Drag the vertices to make the triangle roughly the shape you want.

At least one vertex must be moved before entering the triangle's data.

Click on three labels and enter the size of the angle or side.

Label the vertices , and

When you have entered three attributes click the button below:

In order to find all the attributes of a triangle at least three measurements are needed. In fact only three measurements are needed unless they are the three angles. In that case it is impossible to determine the lengths of the sides and the area as there are an infinite number of similar triangles with thise same three angles.

The following three relationships are used to find the unknown sides and angles.

The lengths of sides and size of angles must be all be positive numbers. Each angle must be less than 180^{o} and the longest side must be less than the sum of the shorter two sides.

This Solver is not only intended to be used with standard trigonometry or Pythagoras questions but also as a resource for students learning the basic construction skills with a rulers and pair of compasses. It also works well for a class practicing drawing angles using a protractor.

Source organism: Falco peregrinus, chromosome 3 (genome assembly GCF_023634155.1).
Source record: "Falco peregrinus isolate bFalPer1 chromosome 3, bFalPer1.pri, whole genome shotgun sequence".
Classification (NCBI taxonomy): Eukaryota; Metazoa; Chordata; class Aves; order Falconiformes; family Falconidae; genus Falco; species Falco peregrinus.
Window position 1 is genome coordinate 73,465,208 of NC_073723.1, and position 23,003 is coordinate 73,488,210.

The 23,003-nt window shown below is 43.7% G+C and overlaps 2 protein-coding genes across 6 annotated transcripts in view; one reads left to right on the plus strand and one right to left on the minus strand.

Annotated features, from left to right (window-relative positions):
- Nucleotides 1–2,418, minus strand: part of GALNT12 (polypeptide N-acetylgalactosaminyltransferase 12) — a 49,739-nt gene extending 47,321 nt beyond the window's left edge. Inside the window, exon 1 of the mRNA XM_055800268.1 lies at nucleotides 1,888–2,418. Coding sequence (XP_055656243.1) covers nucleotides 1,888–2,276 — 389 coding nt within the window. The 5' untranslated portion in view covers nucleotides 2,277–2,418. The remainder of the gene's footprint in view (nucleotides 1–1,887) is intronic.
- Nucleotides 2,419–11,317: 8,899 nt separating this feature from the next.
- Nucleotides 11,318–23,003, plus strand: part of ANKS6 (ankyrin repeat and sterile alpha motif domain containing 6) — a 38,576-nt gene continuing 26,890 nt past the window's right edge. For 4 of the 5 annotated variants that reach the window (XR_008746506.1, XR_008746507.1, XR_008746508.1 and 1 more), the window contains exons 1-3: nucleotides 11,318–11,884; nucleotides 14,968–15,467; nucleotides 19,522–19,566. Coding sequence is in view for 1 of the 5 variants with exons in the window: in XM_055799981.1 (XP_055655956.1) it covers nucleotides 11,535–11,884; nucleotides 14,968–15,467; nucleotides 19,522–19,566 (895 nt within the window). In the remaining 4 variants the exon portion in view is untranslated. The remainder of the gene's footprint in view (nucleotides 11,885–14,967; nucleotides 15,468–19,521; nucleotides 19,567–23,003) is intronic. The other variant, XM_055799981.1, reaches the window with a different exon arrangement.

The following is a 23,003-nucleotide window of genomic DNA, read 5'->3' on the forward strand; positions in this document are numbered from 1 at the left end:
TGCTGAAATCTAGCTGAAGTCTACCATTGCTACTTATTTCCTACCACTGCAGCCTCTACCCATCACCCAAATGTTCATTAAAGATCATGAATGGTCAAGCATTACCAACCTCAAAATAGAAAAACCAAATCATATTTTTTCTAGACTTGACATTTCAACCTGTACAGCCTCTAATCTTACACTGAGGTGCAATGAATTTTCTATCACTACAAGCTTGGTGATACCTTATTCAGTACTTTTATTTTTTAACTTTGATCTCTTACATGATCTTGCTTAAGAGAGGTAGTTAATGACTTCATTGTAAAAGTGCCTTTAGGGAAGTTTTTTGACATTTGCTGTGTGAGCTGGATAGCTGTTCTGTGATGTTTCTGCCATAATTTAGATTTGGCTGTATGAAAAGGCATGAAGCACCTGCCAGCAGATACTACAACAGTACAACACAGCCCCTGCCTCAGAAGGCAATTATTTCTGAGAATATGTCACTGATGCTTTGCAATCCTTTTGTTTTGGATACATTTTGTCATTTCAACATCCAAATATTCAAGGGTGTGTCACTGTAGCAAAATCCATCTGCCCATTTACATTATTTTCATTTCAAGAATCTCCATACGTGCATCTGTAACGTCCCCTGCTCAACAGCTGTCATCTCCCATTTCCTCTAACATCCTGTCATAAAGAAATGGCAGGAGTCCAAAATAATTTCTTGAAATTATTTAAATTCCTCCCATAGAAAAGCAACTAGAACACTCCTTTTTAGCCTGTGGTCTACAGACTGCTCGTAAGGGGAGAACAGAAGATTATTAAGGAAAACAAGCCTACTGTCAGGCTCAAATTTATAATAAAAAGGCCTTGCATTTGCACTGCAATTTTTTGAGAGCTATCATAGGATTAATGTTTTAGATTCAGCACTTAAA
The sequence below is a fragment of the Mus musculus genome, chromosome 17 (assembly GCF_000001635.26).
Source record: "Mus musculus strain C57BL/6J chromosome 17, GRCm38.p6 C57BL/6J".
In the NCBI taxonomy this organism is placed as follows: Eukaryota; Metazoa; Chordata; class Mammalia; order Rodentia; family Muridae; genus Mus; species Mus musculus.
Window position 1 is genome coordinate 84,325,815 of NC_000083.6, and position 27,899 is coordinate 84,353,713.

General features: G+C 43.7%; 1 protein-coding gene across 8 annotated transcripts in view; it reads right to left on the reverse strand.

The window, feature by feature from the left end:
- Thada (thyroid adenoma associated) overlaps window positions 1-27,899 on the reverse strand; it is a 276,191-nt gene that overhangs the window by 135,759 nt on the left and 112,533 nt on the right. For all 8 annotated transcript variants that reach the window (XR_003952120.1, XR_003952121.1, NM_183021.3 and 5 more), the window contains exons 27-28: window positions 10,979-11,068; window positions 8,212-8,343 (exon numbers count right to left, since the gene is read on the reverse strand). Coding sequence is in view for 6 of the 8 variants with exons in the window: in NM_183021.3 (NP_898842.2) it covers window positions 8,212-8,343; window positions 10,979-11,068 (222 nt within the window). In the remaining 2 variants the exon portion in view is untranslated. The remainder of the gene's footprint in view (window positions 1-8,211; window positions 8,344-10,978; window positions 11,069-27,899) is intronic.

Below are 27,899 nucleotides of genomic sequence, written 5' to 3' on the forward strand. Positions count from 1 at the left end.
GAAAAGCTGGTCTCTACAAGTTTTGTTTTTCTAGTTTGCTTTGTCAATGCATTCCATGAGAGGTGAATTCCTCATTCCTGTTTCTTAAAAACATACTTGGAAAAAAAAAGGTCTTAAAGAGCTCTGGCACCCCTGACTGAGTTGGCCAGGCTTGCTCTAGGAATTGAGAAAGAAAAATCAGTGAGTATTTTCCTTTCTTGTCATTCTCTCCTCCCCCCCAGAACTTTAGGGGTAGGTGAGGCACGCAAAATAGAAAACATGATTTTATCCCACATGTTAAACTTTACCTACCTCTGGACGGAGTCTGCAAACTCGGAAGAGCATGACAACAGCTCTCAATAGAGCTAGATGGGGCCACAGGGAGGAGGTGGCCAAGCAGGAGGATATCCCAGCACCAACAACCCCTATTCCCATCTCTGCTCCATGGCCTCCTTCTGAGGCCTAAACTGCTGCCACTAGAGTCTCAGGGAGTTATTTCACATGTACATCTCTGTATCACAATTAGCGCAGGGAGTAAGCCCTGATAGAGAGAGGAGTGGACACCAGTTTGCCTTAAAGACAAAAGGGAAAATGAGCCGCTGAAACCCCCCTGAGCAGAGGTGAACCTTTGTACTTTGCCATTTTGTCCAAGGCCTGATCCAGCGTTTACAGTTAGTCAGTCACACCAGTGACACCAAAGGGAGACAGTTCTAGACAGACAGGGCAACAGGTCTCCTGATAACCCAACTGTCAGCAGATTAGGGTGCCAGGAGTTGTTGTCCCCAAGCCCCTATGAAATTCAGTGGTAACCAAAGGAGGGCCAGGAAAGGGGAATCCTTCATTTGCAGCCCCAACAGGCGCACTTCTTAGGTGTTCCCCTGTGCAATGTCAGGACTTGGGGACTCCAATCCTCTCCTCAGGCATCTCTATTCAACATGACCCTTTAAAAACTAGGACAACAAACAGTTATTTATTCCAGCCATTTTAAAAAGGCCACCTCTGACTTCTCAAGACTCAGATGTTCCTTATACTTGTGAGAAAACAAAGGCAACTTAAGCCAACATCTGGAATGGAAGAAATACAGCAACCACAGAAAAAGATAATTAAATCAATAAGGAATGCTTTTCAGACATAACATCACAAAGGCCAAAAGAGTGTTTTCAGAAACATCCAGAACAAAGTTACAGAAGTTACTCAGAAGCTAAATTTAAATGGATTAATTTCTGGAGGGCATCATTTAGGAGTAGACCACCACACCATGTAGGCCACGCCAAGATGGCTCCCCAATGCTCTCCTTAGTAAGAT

The teacher could manipulate the triangle above to show a base of say 13cm. Either side of this base angles of 50° and 70° are shown. The class is then challenged to make an accurate drawing of the triangle and their accuracy can be measured against the actual values the Triangle Solver produces when everyone has finished their drawings.

Similarly a triangle with only the three sides given can be projected for a class practicing ruler and compass constructions. This time it is fun to compare the measured angles of the finished triangle with the ones the Triangle Solver calculates.

Do you have any comments? It is always useful to receive feedback and helps make this free resource even more useful for those learning Mathematics anywhere in the world. Click here to enter your comments.

The code for this application was written by Transum using the wonderful functions written by Copyright (c) 2015 Project Nayuki and JS Fiddle.

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Tuesday, November 29, 2016